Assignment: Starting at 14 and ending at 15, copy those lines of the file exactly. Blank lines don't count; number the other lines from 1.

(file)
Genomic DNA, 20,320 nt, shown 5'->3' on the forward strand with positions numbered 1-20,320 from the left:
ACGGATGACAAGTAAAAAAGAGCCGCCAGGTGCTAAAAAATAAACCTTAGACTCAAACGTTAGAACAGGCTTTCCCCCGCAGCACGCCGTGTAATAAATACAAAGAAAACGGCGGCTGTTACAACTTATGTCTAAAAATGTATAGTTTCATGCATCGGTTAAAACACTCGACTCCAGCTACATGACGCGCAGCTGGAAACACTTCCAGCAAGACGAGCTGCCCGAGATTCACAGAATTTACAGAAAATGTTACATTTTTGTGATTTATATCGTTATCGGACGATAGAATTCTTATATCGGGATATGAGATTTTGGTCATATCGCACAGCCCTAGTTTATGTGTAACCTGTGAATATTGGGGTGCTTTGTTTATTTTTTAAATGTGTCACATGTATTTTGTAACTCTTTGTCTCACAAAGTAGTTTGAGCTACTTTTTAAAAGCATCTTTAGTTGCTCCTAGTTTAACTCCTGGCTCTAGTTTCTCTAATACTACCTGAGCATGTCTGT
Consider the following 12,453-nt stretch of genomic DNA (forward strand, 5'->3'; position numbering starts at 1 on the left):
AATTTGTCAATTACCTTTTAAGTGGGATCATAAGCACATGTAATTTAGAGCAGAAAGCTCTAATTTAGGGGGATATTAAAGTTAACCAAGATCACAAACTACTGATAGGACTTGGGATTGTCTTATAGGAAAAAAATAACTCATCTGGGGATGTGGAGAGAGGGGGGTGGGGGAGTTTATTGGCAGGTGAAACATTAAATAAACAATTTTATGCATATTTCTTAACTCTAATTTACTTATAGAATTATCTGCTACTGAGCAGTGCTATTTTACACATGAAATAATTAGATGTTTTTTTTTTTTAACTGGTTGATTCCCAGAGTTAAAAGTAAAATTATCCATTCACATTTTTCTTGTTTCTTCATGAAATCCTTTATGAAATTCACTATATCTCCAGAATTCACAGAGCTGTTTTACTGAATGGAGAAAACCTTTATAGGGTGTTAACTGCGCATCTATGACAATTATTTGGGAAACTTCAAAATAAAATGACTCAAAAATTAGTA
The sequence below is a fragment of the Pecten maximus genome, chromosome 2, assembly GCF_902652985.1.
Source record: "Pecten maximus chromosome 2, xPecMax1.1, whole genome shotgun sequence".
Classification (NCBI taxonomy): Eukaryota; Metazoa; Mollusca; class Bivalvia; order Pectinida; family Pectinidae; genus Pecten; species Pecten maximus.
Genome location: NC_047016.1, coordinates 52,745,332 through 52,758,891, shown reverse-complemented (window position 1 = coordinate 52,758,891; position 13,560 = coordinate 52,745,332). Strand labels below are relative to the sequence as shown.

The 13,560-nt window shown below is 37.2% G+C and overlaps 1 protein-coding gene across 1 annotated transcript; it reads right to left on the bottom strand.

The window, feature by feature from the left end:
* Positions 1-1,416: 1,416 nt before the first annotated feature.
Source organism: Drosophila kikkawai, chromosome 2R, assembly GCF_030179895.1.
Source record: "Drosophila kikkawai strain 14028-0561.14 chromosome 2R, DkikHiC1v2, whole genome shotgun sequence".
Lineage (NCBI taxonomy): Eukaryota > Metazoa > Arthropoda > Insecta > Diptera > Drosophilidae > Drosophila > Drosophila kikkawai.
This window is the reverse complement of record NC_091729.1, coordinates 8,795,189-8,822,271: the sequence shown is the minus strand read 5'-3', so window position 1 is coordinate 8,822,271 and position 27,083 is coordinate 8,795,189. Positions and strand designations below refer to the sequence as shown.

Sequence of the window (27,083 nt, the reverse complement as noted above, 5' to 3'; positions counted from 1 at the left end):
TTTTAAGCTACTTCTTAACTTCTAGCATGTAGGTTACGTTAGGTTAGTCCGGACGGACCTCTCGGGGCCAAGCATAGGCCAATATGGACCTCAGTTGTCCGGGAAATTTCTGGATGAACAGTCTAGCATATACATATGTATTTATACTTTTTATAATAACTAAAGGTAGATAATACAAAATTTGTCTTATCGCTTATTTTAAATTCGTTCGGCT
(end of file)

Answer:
Lineage (NCBI taxonomy): Eukaryota > Metazoa > Arthropoda > Insecta > Diptera > Drosophilidae > Drosophila > Drosophila kikkawai.
This window is the reverse complement of record NC_091729.1, coordinates 8,795,189-8,822,271: the sequence shown is the minus strand read 5'-3', so window position 1 is coordinate 8,822,271 and position 27,083 is coordinate 8,795,189. Positions and strand designations below refer to the sequence as shown.